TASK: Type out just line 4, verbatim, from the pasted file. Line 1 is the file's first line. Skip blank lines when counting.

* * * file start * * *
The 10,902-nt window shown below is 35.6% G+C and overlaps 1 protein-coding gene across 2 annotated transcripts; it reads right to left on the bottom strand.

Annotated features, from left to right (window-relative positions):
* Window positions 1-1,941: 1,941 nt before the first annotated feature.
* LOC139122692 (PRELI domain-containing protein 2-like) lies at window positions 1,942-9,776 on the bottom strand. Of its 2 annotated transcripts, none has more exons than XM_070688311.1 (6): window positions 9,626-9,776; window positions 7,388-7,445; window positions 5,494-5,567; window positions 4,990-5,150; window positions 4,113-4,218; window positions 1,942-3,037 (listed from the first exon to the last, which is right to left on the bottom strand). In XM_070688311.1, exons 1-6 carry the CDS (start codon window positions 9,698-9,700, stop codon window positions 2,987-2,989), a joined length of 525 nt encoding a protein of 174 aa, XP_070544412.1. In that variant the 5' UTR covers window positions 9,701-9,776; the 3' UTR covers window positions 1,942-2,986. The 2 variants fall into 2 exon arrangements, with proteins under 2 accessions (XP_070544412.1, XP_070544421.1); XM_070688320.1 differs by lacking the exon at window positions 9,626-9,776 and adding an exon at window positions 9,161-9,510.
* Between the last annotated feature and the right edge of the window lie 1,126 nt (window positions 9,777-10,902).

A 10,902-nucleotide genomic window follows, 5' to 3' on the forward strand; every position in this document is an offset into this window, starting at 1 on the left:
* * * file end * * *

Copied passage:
* LOC139122692 (PRELI domain-containing protein 2-like) lies at window positions 1,942-9,776 on the bottom strand. Of its 2 annotated transcripts, none has more exons than XM_070688311.1 (6): window positions 9,626-9,776; window positions 7,388-7,445; window positions 5,494-5,567; window positions 4,990-5,150; window positions 4,113-4,218; window positions 1,942-3,037 (listed from the first exon to the last, which is right to left on the bottom strand). In XM_070688311.1, exons 1-6 carry the CDS (start codon window positions 9,698-9,700, stop codon window positions 2,987-2,989), a joined length of 525 nt encoding a protein of 174 aa, XP_070544412.1. In that variant the 5' UTR covers window positions 9,701-9,776; the 3' UTR covers window positions 1,942-2,986. The 2 variants fall into 2 exon arrangements, with proteins under 2 accessions (XP_070544412.1, XP_070544421.1); XM_070688320.1 differs by lacking the exon at window positions 9,626-9,776 and adding an exon at window positions 9,161-9,510.